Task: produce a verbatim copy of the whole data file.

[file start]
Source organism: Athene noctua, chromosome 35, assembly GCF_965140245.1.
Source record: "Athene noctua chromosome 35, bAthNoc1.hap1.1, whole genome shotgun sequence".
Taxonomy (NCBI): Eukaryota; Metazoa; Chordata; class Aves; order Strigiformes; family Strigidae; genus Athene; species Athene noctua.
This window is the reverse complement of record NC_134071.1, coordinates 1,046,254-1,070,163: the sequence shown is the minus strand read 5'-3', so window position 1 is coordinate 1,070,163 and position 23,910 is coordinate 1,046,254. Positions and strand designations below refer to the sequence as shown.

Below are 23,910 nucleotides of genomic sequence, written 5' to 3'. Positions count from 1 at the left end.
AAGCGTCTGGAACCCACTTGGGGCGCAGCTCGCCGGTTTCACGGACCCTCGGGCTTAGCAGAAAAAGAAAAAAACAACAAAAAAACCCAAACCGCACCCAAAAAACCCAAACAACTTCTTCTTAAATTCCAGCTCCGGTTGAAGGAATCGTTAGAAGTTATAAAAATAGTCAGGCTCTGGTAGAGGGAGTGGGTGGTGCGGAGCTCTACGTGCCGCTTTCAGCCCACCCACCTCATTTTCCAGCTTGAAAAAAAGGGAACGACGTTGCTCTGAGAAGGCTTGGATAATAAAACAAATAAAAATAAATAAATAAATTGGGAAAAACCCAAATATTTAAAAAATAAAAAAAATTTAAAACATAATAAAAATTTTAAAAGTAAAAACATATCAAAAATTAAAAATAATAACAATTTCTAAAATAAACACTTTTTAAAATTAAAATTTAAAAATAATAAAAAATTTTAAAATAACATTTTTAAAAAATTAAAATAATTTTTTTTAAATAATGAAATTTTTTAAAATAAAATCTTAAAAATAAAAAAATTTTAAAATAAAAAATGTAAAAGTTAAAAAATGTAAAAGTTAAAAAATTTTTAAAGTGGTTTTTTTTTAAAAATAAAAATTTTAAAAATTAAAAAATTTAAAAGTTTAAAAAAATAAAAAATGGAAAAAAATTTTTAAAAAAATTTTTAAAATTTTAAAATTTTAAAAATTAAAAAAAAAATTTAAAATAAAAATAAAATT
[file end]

Source organism: Athene noctua, chromosome 35, assembly GCF_965140245.1.
Source record: "Athene noctua chromosome 35, bAthNoc1.hap1.1, whole genome shotgun sequence".
Taxonomy (NCBI): Eukaryota; Metazoa; Chordata; class Aves; order Strigiformes; family Strigidae; genus Athene; species Athene noctua.
This window is the reverse complement of record NC_134071.1, coordinates 1,046,254-1,070,163: the sequence shown is the minus strand read 5'-3', so window position 1 is coordinate 1,070,163 and position 23,910 is coordinate 1,046,254. Positions and strand designations below refer to the sequence as shown.

Below are 23,910 nucleotides of genomic sequence, written 5' to 3'. Positions count from 1 at the left end.
AAGCGTCTGGAACCCACTTGGGGCGCAGCTCGCCGGTTTCACGGACCCTCGGGCTTAGCAGAAAAAGAAAAAAACAACAAAAAAACCCAAACCGCACCCAAAAAACCCAAACAACTTCTTCTTAAATTCCAGCTCCGGTTGAAGGAATCGTTAGAAGTTATAAAAATAGTCAGGCTCTGGTAGAGGGAGTGGGTGGTGCGGAGCTCTACGTGCCGCTTTCAGCCCACCCACCTCATTTTCCAGCTTGAAAAAAAGGGAACGACGTTGCTCTGAGAAGGCTTGGATAATAAAACAAATAAAAATAAATAAATAAATTGGGAAAAACCCAAATATTTAAAAAATAAAAAAAATTTAAAACATAATAAAAATTTTAAAAGTAAAAACATATCAAAAATTAAAAATAATAACAATTTCTAAAATAAACACTTTTTAAAATTAAAATTTAAAAATAATAAAAAATTTTAAAATAACATTTTTAAAAAATTAAAATAATTTTTTTTAAATAATGAAATTTTTTAAAATAAAATCTTAAAAATAAAAAAATTTTAAAATAAAAAATGTAAAAGTTAAAAAATGTAAAAGTTAAAAAATTTTTAAAGTGGTTTTTTTTTAAAAATAAAAATTTTAAAAATTAAAAAATTTAAAAGTTTAAAAAAATAAAAAATGGAAAAAAATTTTTAAAAAAATTTTTAAAATTTTAAAATTTTAAAAATTAAAAAAAAAATTTAAAATAAAAATAAAATT